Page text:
Quantifying the Influence of Carbon Black De-Agglomeration on the Electrochemical Performance of Lithium-Ion Battery

Tuesday, October 13, 2015: 15:20
106-B (Phoenix Convention Center)
H. Dreger, L. Froböse (TU Braunschweig), W. Haselrieder (TU Braunschweig), and A. Kwade (Technische Universität Braunschweig)
Lithium ion batteries for PHEV`s, HEV`s and EV`s have to meet different requirements like high energy density, high power density and always low production costs at high durability. As wide-spread standard, electrodes for lithium ion batteries are produced by mixing and dispersing active materials with conductive additives, binder and solvent. This process step strongly influences the electrode’s electrochemical performance in the subsequently produced battery cell. Thus, high quality mixing, de-agglomeration and dispersing of all solid components in the solvent has to be ensured to produce high performance electrodes. One important aspect in the dispersing process is the de-agglomeration of carbon black. Modifying the agglomerate size and shape of carbon black has a strong influence on electrochemical performance due to structural changes of electrode properties like electrode porosity and conductivity. For this reason, our work focuses on experiments regarding the changes in electrochemical performance due to different de-agglomeration degrees of carbon black processed with a continuously operated twin-screw extruder, suitable for large scale production of suspensions with NCM and artificial graphite as active material.

Suspensions with differently de-agglomerated carbon black were produced by varying the tensile stress acting inside the suspension and the residence time through changes in the tip speed of extruder screws and volumetric flow rate of solids and solvent (N-methyl-pyrrolidone) at constant solids content in the suspension.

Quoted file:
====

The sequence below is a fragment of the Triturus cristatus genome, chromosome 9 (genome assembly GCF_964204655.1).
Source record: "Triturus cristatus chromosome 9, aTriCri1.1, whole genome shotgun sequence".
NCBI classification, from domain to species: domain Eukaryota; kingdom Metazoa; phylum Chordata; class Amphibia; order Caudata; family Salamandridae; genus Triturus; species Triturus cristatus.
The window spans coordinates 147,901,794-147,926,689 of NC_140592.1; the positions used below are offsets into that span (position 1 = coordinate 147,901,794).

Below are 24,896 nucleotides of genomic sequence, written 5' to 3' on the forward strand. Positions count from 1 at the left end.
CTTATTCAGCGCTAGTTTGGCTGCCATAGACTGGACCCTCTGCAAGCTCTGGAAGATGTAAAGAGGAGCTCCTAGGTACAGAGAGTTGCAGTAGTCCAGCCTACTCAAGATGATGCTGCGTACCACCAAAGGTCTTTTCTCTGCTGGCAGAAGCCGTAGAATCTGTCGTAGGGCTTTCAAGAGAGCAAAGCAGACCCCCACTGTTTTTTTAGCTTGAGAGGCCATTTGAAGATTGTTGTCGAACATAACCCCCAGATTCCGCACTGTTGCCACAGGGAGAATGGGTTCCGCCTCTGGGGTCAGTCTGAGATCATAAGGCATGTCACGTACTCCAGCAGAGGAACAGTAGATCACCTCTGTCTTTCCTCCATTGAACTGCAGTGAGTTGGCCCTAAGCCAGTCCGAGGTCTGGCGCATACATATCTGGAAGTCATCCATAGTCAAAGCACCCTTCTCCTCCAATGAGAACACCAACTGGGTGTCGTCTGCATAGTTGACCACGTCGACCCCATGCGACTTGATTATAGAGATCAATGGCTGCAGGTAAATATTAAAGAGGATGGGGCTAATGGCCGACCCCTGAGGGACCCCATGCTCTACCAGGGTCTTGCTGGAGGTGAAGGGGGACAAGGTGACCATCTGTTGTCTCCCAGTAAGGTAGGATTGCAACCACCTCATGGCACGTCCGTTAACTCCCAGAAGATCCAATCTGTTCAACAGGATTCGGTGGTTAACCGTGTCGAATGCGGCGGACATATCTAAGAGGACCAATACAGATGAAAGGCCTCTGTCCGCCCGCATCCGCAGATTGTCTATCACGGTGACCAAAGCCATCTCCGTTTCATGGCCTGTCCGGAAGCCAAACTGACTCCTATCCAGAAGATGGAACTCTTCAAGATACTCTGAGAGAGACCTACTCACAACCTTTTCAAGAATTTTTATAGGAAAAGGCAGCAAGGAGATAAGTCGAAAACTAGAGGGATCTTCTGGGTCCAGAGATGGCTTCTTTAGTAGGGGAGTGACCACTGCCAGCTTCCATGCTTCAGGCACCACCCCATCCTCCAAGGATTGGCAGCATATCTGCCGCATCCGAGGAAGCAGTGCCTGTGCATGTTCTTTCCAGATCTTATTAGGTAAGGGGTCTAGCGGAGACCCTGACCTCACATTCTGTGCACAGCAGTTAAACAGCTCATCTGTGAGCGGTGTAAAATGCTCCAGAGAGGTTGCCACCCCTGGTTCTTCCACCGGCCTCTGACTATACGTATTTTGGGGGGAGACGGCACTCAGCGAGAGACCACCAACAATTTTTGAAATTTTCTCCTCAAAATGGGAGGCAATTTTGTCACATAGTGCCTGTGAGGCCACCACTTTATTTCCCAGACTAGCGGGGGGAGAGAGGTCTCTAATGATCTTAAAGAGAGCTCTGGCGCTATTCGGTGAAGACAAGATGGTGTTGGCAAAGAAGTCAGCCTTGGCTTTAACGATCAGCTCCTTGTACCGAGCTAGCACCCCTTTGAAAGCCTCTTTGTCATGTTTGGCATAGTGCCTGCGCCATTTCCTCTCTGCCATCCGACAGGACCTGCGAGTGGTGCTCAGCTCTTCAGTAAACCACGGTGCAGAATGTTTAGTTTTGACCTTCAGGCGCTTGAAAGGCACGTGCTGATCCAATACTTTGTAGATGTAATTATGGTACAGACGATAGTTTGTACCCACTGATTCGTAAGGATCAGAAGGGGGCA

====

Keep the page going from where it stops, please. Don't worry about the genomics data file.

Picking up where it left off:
In order to examine the influence of the carbon black agglomerate sizes on electrochemical performance, a specific preparation of the suspension samples became necessary: The carbon black is separated from coarser active material particles via centrifugation and stabilized with a suitable stabilizer, which was used to preserve the sizes of the carbon black agglomerates and to prevent reagglomeration in the diluted suspension required for particle size analysis.

In the next step, the agglomerate size of different suspensions was identified via laser diffraction analysis using a Horiba LA-960 Laser Particle Size Analyzer with two light sources, a laser diode with 650 nm and a light emitting diode (LED) with 405 nm wavelength. The analysis displayed a strong bimodal distribution with a shifting peak in the single-digit µm-range representing carbon black agglomerates and a stationary peak at a few hundred nanometers representing smaller carbon black aggregates.

A pilot-scale coater with a combined reverse-roll comma bar system and a dryer length of 6 meters was used to produce electrodes continuously out of selected suspensions. Afterwards, structural properties of electrodes produced out of differently stressed suspensions were analyzed using mercury porosimetry and electrode conductivity analysis. Mercury porosimetry was used to visualize changes in the pore structure of electrodes, especially in a range of 0.1 to 4 µm pore diameter. In this pore size range the varying agglomerate sizes have a great impact on the electrode´s pore structure due to carbon black agglomerates acting as spacers between active material particles.

Changing the size of carbon black agglomerates also significantly influences the properties of the carbon black conductive network resulting in modified electrode conductivity: A finer distribution and better de-agglomeration of carbon black lead to higher electrode conductivity which is beneficial to some degree for the electrochemical performance at higher c-rates, especially regarding the cathode.

The effect of structural changes on the electrochemical performance of electrodes was examined performing c-rate-tests up to 5 C in half and full cells. The influence of these changes in electrode properties became apparent especially at higher c-rates, where limiting effects in ionic and electrode conductivity, influenced by electrode porosity and conductivity, become more important. Good electrochemical performance only is attainable with suitable electrode porosity and well-developed conductivity network of carbon black.

Summing up all experimental results we are able to relate process parameters and structure properties of the electrodes and link these structural changes with the resulting electrochemical performance. Significant differences in electrochemical performance were traceable to structural changes in the electrodes, which necessitate distinct process know-how in the dispersing step. This process-structure-property-relationship leads to a deeper understanding for the continuously operating industrial process of extrusion and for the optimized production of electrodes for lithium ion batteries.